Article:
The COVID-19 pandemic has taken a massive toll on Canada’s labour force, as 1,994,000 full time and part time workers lost their jobs just last month.
Statistics Canada’s Labour Force Survey for April 2020 paints a grim picture of how the pandemic has affected workers, indicating a 15.7 per cent drop in employment since February.
However when counting those who became unemployment for reasons other than the COVID-19 induced economic shut down, that rate rises to 17.8 per cent in April.
Between February and April, the nation experienced a 113 per cent rise in the overall unemployment rate.
According to the government agency, the magnitude of decline since February is unprecedented and “far exceeds declines observed in previous labour market downturns”.
In April, nearly everyone (97 per cent) who reported as newly unemployed were temporarily laid off which indicates that they expect to return to working for their former employers once the economy starts to reopen.
The pandemic has hit workers across all provinces in Canada, with every province experiencing employment declines of over 10 per cent since February.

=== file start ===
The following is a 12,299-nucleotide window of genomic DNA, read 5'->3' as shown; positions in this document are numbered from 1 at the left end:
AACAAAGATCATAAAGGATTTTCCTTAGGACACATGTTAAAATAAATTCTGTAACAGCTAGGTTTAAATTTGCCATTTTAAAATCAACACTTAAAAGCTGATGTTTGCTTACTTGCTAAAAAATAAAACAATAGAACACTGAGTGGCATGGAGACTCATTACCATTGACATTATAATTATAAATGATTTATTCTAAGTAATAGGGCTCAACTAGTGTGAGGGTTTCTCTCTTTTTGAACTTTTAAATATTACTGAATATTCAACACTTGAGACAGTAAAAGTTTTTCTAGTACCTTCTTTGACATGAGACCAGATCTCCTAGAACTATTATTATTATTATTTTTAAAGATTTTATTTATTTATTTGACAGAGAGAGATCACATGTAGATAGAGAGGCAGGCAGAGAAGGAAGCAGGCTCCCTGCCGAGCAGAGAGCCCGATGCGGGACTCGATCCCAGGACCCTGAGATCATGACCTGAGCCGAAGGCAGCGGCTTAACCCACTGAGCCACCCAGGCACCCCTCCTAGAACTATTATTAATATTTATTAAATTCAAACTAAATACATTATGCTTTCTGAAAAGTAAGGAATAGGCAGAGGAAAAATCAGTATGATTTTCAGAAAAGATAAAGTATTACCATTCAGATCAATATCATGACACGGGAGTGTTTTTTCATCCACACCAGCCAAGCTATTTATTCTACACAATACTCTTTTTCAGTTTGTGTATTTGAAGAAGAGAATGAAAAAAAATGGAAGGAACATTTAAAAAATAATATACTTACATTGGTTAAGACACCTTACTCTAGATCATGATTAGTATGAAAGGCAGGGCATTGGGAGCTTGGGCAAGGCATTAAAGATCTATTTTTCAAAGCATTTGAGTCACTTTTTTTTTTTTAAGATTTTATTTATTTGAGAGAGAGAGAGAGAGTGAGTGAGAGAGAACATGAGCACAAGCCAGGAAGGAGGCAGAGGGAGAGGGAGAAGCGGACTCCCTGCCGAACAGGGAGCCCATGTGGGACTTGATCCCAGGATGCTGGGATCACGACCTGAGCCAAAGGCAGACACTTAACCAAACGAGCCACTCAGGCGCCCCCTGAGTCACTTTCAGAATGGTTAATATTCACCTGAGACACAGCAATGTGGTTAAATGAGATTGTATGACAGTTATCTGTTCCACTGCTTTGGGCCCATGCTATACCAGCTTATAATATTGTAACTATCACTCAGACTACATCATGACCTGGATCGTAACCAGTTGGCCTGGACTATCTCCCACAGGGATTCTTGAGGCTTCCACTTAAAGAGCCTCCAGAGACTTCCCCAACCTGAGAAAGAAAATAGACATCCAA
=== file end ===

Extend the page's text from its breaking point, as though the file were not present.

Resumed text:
According to B.C. Finance Minister Carole James, the province saw an 11.5 per cent drop in employment rate in April, amounting to 264,100 jobs lost in April.
A staggering 396,500 jobs were lost in March and April. In contrast, B.C. had a mere 5 per cent unemployment rate before the start of the pandemic, which James says was “leading the country” when it comes to employment rates.
The economic sectors most impacted in B.C. were food services, wholesale, and retail, with 47 per cent of job losses in the past two months focused on these industries.
“The personal and economic pain that COVID-19 has caused around the world is unprecedented in our lifetime, but there is light at the end of the tunnel,” said Minister James.
Data from the Labour Force Survey are based on interviews with more than 50,000 households and approximately 100,000 individuals every month.